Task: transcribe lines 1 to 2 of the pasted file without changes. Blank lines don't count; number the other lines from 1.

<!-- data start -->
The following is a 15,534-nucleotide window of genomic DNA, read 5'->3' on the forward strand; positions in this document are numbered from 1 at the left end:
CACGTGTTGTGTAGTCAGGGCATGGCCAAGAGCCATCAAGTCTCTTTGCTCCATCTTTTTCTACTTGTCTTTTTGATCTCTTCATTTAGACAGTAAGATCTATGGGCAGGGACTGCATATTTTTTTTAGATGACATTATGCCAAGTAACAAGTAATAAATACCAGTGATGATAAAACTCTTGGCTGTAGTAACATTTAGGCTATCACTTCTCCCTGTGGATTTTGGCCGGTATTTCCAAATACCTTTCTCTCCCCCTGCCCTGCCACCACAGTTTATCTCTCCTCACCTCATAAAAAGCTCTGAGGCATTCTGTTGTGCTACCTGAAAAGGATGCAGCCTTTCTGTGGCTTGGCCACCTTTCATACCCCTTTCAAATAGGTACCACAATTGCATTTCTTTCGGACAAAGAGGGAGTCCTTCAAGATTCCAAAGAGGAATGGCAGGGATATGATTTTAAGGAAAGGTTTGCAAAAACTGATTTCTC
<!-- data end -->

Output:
The following is a 15,534-nucleotide window of genomic DNA, read 5'->3' on the forward strand; positions in this document are numbered from 1 at the left end:
CACGTGTTGTGTAGTCAGGGCATGGCCAAGAGCCATCAAGTCTCTTTGCTCCATCTTTTTCTACTTGTCTTTTTGATCTCTTCATTTAGACAGTAAGATCTATGGGCAGGGACTGCATATTTTTTTTAGATGACATTATGCCAAGTAACAAGTAATAAATACCAGTGATGATAAAACTCTTGGCTGTAGTAACATTTAGGCTATCACTTCTCCCTGTGGATTTTGGCCGGTATTTCCAAATACCTTTCTCTCCCCCTGCCCTGCCACCACAGTTTATCTCTCCTCACCTCATAAAAAGCTCTGAGGCATTCTGTTGTGCTACCTGAAAAGGATGCAGCCTTTCTGTGGCTTGGCCACCTTTCATACCCCTTTCAAATAGGTACCACAATTGCATTTCTTTCGGACAAAGAGGGAGTCCTTCAAGATTCCAAAGAGGAATGGCAGGGATATGATTTTAAGGAAAGGTTTGCAAAAACTGATTTCTC